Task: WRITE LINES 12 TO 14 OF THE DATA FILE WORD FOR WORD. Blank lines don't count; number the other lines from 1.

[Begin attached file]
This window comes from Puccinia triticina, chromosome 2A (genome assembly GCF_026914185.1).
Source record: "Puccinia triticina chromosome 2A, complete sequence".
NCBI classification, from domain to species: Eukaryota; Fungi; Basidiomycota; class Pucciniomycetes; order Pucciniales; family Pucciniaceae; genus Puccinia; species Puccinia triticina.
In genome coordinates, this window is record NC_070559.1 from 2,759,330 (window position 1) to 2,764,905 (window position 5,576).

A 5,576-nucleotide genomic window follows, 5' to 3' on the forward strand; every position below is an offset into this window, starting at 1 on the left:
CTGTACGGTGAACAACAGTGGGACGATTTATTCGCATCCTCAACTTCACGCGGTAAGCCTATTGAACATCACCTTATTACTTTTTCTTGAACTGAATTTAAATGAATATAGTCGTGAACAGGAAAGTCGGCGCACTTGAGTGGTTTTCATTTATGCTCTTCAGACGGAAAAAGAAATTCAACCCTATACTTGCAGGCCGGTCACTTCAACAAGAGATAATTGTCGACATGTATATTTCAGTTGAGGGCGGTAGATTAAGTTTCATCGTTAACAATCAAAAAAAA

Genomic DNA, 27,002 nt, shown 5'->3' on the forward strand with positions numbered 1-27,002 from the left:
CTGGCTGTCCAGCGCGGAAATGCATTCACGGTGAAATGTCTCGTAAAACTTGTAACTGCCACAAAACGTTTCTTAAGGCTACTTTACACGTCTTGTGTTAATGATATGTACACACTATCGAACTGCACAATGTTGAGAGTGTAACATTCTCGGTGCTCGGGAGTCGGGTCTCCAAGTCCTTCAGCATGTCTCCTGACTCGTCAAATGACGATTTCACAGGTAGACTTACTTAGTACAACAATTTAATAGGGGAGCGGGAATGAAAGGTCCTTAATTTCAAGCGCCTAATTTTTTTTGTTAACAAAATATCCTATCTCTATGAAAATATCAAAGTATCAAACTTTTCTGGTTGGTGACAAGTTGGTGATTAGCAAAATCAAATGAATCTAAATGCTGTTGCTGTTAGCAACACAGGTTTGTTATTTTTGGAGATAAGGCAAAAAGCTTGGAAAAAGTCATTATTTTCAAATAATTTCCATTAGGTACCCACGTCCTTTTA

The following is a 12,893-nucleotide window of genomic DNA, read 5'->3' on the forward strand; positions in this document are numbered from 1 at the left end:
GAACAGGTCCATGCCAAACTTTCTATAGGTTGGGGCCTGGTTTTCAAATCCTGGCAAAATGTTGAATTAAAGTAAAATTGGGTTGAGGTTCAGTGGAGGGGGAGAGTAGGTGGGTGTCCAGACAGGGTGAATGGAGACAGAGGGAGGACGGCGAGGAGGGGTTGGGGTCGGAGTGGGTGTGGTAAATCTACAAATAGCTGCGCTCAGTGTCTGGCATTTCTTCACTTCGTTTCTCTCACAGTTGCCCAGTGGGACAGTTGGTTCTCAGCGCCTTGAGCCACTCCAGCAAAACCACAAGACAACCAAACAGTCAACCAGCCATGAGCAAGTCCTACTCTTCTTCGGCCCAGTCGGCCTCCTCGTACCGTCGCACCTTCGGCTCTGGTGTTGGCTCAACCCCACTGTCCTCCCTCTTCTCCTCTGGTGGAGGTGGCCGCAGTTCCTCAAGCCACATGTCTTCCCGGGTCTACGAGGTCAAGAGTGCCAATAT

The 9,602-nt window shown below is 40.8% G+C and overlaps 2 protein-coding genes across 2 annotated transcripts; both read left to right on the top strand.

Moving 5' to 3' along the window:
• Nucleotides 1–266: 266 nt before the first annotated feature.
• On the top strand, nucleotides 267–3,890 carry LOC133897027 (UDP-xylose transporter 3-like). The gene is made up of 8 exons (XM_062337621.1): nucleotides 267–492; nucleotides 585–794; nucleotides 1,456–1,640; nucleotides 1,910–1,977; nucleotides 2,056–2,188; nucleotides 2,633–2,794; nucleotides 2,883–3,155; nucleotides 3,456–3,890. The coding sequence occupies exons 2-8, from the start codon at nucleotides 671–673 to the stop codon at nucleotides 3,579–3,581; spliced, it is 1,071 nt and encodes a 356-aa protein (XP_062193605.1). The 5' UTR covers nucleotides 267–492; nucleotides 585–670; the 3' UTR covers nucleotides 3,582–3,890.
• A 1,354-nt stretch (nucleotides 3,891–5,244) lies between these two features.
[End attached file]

Moving 5' to 3' along the window:
• Nucleotides 1–266: 266 nt before the first annotated feature.
• On the top strand, nucleotides 267–3,890 carry LOC133897027 (UDP-xylose transporter 3-like). The gene is made up of 8 exons (XM_062337621.1): nucleotides 267–492; nucleotides 585–794; nucleotides 1,456–1,640; nucleotides 1,910–1,977; nucleotides 2,056–2,188; nucleotides 2,633–2,794; nucleotides 2,883–3,155; nucleotides 3,456–3,890. The coding sequence occupies exons 2-8, from the start codon at nucleotides 671–673 to the stop codon at nucleotides 3,579–3,581; spliced, it is 1,071 nt and encodes a 356-aa protein (XP_062193605.1). The 5' UTR covers nucleotides 267–492; nucleotides 585–670; the 3' UTR covers nucleotides 3,582–3,890.